favourite socially conscious kids’ books. presentation + book list.



I’m the mother of two boy kids, aged 6 and 3.


I’ve always loved picture books and libraries, so I did expect to enjoy discovering new books and reading with my kids, but I hadn’t anticipated the extent to which books would become a life line or the extent to which books would become their own storyline in my parenting journey.


First, what I love most about children’s books: they are place savers, they are conversation starters.


As I embarked on the politically intimidating task of raising two race conscious, feminist, and progressive white, blond haired, blue eyed, boy kids in (our homogenous) rural Canada, I remember reading an article on a great website called ‘Raising race conscious children’ (race conscious.org) about the importance for white kids to read picture books with protagonists that do not look like them. It said something along the lines of “you’re going to have a hard time talking about the concept of racism with your kids when they’re 4, 5 or 6 if you don’t name race when they’re 1, 2 and 3.


Two things about that speak to me.


First, we hear a lot about the importance of representation in books. That it’s so important for kids to see themselves reflected in the books they read. For biracial kids to see families that look like theirs, for kids with two moms to see families like theirs, for kids with disabilities to see protagonists that look like them.


And anyone who’s done a diversity audit of their school libraries will probably tell you that there is a huge gap in what the school body looks like and what’s reflected in that schools resources. (see http://www.parentsfordiversity.com)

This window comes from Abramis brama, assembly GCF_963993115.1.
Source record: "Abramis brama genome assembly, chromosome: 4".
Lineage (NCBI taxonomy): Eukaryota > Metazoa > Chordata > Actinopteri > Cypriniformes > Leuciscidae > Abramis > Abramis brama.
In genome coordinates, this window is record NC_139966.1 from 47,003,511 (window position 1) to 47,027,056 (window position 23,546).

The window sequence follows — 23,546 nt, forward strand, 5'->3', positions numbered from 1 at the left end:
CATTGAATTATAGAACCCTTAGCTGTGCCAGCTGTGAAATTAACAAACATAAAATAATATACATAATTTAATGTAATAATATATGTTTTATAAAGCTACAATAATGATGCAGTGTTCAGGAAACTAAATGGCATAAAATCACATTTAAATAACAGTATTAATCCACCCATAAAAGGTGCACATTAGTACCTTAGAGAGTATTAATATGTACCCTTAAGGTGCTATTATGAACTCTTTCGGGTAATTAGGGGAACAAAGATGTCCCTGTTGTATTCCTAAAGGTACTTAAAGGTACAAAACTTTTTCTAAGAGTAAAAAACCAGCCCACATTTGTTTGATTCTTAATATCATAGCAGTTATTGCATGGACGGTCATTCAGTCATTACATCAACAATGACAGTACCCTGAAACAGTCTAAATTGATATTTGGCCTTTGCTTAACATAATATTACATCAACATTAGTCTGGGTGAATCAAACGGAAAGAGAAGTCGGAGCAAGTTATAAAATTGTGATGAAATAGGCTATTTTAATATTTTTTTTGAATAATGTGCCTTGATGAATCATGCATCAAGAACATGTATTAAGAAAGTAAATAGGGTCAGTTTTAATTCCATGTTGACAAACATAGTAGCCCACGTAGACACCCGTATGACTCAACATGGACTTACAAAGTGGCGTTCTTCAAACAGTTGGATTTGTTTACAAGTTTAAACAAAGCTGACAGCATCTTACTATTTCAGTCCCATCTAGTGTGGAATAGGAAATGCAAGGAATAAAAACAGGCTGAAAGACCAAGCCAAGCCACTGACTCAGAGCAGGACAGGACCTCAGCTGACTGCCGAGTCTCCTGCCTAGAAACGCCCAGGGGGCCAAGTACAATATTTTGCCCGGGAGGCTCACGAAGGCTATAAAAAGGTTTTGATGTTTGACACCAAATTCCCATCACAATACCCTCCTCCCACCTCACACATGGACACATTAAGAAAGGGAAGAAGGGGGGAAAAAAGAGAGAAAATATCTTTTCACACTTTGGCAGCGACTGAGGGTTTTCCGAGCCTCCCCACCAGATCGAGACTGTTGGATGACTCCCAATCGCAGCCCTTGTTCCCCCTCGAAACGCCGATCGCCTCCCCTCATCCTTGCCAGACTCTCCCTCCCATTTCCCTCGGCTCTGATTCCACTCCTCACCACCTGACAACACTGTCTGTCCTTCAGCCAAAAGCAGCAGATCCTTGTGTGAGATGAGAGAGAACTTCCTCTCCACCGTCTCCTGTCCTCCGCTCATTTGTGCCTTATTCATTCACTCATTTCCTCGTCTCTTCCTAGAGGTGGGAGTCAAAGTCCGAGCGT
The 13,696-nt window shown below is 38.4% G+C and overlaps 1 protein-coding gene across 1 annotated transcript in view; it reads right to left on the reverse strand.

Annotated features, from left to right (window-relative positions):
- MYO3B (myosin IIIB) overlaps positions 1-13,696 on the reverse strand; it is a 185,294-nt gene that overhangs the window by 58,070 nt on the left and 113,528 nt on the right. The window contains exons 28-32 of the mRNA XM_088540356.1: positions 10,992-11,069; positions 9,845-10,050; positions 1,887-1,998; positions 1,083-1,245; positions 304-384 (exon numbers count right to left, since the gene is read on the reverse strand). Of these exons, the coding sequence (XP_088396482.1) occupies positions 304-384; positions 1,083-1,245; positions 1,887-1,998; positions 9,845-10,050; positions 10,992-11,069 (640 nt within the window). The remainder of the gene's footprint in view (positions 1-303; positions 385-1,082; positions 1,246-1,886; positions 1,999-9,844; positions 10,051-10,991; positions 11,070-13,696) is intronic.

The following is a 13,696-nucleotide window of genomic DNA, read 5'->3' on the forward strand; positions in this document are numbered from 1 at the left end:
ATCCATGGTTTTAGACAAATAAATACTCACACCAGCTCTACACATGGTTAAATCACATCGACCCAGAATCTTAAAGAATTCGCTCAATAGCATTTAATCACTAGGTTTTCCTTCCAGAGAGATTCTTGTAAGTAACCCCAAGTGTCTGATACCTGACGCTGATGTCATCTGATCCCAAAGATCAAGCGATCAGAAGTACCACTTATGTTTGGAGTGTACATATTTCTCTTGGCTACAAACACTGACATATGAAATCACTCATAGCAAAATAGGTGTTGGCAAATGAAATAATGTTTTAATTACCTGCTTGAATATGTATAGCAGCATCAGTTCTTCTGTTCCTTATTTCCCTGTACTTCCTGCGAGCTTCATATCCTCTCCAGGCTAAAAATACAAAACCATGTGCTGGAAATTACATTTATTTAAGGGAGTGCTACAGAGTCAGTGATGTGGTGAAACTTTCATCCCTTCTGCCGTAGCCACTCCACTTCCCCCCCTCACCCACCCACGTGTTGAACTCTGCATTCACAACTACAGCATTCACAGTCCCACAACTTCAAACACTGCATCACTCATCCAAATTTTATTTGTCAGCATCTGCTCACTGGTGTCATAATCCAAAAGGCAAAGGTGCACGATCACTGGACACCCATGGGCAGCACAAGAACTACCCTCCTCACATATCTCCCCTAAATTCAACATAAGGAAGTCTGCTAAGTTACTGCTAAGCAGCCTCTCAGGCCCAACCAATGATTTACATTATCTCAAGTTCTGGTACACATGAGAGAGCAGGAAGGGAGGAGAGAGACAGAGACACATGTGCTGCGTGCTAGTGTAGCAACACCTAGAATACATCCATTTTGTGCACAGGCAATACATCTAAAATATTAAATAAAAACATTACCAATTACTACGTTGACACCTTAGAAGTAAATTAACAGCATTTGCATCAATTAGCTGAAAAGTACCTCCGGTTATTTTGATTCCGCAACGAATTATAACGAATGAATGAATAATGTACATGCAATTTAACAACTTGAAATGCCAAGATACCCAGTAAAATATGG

But what we too often forget is that the kids who DO see themselves reflected most of the time badly need to read books where they can see other realities represented. Too often, everything aligns for them to think that their experiences are universal (that white is universal, that male is universal).


I see this in the random books that end up on our shelves and in our library bags. They’re great books, there’s nothing wrong with them. But if we’re looking to raise a generation of empathetic young people, I believe we need to reinforce the message that all kids can relate to all kids, that is, reading a great book about a black girl protagonist is interesting for black girls like it is for white boys.  Children of colour, girl kids have been asked to stretch their imaginations so that stories about white boys are relatable to them. We need to expect and foster the same imagination in our white boys.


The second thing I love about the idea that we talk about skin colour and race to our toddlers to have the foundation to talk about racism with our preschoolers and youth is the reminder that we need to be in it for the long game.